Michael Klien (chaire EPPP)
Abstract: This paper uses data on municipal tariff decisions to analyze the effect of elections on policy choices. Like existing research, the results confirm the existence of a political cycle in fiscal policy.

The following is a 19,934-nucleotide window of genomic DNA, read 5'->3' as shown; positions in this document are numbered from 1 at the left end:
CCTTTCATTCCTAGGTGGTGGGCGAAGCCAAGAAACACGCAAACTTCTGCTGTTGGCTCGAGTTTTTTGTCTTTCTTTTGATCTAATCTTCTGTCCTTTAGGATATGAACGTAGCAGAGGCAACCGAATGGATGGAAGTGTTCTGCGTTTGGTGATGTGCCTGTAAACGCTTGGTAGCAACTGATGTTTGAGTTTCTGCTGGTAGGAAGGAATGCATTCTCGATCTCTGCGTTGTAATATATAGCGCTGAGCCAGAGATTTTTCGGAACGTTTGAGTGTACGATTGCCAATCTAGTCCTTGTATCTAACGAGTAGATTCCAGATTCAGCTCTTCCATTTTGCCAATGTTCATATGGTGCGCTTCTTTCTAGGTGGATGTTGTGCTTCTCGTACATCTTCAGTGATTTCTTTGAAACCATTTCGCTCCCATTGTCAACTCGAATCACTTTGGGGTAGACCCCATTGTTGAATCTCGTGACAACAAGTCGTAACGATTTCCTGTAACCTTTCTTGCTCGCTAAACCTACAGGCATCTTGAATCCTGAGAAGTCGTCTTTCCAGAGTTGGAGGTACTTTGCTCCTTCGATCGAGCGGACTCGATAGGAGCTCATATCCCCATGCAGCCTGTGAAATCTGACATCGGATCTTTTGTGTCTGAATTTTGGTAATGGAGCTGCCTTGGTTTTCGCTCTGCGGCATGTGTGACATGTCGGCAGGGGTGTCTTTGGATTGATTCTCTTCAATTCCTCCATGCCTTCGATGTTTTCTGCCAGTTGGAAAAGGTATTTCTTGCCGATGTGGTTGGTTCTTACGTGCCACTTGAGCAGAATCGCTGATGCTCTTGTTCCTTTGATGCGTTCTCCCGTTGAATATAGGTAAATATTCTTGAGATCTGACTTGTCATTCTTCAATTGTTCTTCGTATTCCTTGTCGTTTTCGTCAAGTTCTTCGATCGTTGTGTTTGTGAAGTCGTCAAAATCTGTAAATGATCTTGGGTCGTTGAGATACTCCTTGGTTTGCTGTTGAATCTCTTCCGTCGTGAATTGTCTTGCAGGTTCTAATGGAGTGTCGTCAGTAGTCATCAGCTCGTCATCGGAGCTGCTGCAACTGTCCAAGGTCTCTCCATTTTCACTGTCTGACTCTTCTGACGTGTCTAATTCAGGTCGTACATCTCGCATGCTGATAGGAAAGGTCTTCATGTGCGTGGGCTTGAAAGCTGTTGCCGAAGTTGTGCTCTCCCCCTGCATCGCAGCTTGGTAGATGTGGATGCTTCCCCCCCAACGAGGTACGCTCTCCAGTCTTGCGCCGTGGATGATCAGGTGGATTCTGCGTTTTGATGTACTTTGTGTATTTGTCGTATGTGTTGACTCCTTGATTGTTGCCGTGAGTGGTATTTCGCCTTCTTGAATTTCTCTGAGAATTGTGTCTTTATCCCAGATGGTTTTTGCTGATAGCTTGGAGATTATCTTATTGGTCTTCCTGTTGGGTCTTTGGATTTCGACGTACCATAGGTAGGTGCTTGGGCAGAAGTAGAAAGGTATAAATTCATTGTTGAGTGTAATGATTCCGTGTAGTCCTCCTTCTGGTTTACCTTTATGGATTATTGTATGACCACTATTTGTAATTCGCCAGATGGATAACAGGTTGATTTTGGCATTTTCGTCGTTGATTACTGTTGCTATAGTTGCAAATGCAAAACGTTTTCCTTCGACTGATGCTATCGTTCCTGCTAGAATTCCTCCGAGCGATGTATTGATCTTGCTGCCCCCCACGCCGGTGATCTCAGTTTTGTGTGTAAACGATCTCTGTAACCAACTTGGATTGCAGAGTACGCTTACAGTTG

More importantly, this paper shows that standard approaches to the electoral cycle may miss an important point because they imperfectly model the underlying data generating process that is best characterized as a corner solution. As tax and tariff cuts are quite rare, the usual decision faced by a politician is to increase tariffs or not, and if yes, by how much. This paper uses appropriate corner solution models like the hurdle model to analyze this decision structure and finds that this leads to notably stronger effects. In addition, apart from average effects of the electoral cycle, this paper shows the predictive power of the electoral cycle is strongest for small and intermediate tariff increases but less so when analyzing large tariff changes, which are probably the result of other factors. Finally, sensitivity tests show that the size of the estimated effect depends strongly on the specific operationalization of the election cycle variable. Moreover, the paper confirms recent research emphasizing that the intensity of the political cycle is conditional on the institutional setting, notably political accountability and the fragmentation of the city council.